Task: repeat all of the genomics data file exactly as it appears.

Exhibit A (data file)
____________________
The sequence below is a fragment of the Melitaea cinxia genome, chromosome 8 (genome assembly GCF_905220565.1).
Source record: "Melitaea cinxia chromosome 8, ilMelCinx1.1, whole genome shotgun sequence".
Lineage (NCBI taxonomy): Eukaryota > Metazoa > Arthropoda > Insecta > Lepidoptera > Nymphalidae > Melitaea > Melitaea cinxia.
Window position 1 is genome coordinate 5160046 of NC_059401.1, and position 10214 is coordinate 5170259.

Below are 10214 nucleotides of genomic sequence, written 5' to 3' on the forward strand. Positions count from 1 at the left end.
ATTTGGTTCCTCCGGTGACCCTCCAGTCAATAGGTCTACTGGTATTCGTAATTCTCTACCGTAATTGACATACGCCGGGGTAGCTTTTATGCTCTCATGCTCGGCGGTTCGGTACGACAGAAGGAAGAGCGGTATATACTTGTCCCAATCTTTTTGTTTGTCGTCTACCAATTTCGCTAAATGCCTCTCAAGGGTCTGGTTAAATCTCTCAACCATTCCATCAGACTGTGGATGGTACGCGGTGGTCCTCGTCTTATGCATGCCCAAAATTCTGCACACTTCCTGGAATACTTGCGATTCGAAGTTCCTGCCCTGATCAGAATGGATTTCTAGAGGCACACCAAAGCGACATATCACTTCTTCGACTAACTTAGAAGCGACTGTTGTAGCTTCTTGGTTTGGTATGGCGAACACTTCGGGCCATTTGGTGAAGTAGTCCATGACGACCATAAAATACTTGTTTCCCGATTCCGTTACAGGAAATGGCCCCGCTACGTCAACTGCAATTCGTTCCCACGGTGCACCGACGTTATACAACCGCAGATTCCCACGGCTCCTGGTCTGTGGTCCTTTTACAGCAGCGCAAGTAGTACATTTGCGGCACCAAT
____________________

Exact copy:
The sequence below is a fragment of the Melitaea cinxia genome, chromosome 8 (genome assembly GCF_905220565.1).
Source record: "Melitaea cinxia chromosome 8, ilMelCinx1.1, whole genome shotgun sequence".
Lineage (NCBI taxonomy): Eukaryota > Metazoa > Arthropoda > Insecta > Lepidoptera > Nymphalidae > Melitaea > Melitaea cinxia.
Window position 1 is genome coordinate 5160046 of NC_059401.1, and position 10214 is coordinate 5170259.

Below are 10214 nucleotides of genomic sequence, written 5' to 3' on the forward strand. Positions count from 1 at the left end.
ATTTGGTTCCTCCGGTGACCCTCCAGTCAATAGGTCTACTGGTATTCGTAATTCTCTACCGTAATTGACATACGCCGGGGTAGCTTTTATGCTCTCATGCTCGGCGGTTCGGTACGACAGAAGGAAGAGCGGTATATACTTGTCCCAATCTTTTTGTTTGTCGTCTACCAATTTCGCTAAATGCCTCTCAAGGGTCTGGTTAAATCTCTCAACCATTCCATCAGACTGTGGATGGTACGCGGTGGTCCTCGTCTTATGCATGCCCAAAATTCTGCACACTTCCTGGAATACTTGCGATTCGAAGTTCCTGCCCTGATCAGAATGGATTTCTAGAGGCACACCAAAGCGACATATCACTTCTTCGACTAACTTAGAAGCGACTGTTGTAGCTTCTTGGTTTGGTATGGCGAACACTTCGGGCCATTTGGTGAAGTAGTCCATGACGACCATAAAATACTTGTTTCCCGATTCCGTTACAGGAAATGGCCCCGCTACGTCAACTGCAATTCGTTCCCACGGTGCACCGACGTTATACAACCGCAGATTCCCACGGCTCCTGGTCTGTGGTCCTTTTACAGCAGCGCAAGTAGTACATTTGCGGCACCAAT